of, relating to, or resulting from divine providence: providential care.
opportune, fortunate, or lucky: a providential event.

Origin of providential

1640–50; < Latin prōvidenti(a) providence + -al1
Related formsprov·i·den·tial·ly, adverbnon·prov·i·den·tial, adjectivenon·prov·i·den·tial·ly, adverbun·prov·i·den·tial, adjectiveun·prov·i·den·tial·ly, adverb
Can be confusedprovidential provincial

Synonyms for providential

2. happy. Unabridged Based on the Random House Unabridged Dictionary, © Random House, Inc. 2019

Examples from the Web for providential

Contemporary Examples of providential

Historical Examples of providential

  • "It was providential, your seeing the rock," he said to the engineer.

    Brave and Bold

    Horatio Alger

  • And indeed it seemed as if they must have been misguided in some providential manner.

    The Black Bag

    Louis Joseph Vance

  • My trip to the Himalayas and all incidents of the past two years were providential.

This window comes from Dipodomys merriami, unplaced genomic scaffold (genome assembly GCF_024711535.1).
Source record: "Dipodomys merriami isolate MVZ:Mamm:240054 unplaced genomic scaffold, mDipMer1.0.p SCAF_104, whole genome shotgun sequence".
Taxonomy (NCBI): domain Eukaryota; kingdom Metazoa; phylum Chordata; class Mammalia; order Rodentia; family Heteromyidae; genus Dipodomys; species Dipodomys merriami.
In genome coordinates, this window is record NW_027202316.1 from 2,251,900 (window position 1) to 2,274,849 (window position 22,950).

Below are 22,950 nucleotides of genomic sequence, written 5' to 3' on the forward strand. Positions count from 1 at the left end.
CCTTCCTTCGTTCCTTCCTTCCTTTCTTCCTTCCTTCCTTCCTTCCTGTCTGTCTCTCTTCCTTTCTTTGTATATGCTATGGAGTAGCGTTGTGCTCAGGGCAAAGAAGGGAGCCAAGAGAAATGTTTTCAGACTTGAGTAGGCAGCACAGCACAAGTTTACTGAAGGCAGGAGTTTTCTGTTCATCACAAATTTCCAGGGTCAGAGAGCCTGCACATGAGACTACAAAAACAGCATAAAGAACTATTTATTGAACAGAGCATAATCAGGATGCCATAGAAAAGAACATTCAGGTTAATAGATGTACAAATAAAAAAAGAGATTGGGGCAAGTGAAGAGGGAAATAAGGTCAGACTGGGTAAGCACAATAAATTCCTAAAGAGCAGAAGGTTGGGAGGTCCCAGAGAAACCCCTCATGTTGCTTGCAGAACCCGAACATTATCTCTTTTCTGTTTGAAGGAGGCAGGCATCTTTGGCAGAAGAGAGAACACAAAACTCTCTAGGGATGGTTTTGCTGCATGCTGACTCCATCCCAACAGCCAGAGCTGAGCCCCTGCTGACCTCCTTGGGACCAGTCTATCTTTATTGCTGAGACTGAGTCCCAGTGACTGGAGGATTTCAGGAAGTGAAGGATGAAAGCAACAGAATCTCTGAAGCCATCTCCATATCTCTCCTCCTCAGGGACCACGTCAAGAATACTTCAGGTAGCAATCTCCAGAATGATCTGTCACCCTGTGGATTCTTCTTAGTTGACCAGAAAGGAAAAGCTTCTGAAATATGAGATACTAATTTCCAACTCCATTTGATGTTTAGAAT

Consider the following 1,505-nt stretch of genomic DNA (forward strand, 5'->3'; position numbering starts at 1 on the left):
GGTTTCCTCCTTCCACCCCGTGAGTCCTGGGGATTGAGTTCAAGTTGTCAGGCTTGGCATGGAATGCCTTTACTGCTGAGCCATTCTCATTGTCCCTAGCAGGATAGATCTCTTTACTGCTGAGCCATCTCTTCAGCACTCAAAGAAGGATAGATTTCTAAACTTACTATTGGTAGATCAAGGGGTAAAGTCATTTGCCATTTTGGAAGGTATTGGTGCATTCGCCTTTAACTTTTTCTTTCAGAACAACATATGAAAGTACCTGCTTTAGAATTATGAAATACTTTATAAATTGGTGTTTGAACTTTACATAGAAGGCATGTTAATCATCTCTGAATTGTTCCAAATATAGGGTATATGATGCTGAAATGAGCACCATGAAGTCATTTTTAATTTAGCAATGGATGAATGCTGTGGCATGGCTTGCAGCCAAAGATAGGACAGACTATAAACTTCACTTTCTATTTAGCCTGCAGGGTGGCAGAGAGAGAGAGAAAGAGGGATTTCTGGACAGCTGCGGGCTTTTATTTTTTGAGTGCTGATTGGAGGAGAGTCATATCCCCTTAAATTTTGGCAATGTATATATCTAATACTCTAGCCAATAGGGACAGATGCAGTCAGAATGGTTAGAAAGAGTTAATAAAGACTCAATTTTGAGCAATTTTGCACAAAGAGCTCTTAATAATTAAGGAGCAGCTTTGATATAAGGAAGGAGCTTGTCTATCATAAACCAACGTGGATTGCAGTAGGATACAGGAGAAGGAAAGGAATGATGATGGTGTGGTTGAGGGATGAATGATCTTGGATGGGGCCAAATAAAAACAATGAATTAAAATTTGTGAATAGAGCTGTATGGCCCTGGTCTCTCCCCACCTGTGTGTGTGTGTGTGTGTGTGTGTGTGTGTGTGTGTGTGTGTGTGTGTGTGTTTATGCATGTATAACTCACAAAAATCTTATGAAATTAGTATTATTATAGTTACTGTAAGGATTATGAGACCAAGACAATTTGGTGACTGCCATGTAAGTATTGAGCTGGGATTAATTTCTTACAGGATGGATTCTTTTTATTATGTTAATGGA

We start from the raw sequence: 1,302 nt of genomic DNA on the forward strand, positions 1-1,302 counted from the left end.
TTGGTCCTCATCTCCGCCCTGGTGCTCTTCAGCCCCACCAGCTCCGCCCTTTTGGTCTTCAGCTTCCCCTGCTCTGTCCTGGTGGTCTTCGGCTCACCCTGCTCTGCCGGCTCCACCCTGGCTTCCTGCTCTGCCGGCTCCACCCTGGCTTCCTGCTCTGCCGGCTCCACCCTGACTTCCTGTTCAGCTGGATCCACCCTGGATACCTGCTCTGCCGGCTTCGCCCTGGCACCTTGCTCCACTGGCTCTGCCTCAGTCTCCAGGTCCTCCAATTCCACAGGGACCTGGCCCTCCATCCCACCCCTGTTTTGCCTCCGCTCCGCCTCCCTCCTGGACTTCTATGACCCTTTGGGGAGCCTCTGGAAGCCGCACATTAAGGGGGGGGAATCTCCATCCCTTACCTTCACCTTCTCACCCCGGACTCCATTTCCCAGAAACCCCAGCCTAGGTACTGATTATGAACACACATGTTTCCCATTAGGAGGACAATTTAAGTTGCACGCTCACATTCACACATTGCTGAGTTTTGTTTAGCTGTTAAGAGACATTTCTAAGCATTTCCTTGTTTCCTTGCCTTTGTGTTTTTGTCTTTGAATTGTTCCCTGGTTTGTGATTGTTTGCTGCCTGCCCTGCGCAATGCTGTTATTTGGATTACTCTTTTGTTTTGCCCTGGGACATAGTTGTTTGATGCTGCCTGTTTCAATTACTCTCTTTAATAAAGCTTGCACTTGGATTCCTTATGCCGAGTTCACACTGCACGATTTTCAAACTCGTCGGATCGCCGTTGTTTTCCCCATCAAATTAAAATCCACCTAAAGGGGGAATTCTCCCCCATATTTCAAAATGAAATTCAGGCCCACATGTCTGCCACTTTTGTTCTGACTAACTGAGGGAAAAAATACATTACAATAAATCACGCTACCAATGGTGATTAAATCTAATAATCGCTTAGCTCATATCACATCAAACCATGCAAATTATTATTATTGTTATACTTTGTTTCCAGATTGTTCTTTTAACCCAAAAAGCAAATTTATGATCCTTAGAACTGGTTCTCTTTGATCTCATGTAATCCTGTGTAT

Oswald Langdon

    Carson Jay Lee

  • But all their counsels were blasted by a happy and providential circumstance.

  • The sight of the vessel impressed them as a providential apparition.

British Dictionary definitions for providential



relating to, characteristic of, or presumed to proceed from or as if from divine providence
Derived Formsprovidentially, adverb
Collins English Dictionary - Complete & Unabridged 2012 Digital Edition © William Collins Sons & Co. Ltd. 1979, 1986 © HarperCollins Publishers 1998, 2000, 2003, 2005, 2006, 2007, 2009, 2012

Word Origin and History for providential

1610s, "pertaining to foresifght" (implied in providentially); 1640s as "pertaining to divine providence," from Latin providentia (see providence) + -al (1). Meaning "by divine interposition" is recorded from 1719.

Online Etymology Dictionary, © 2010 Douglas Harper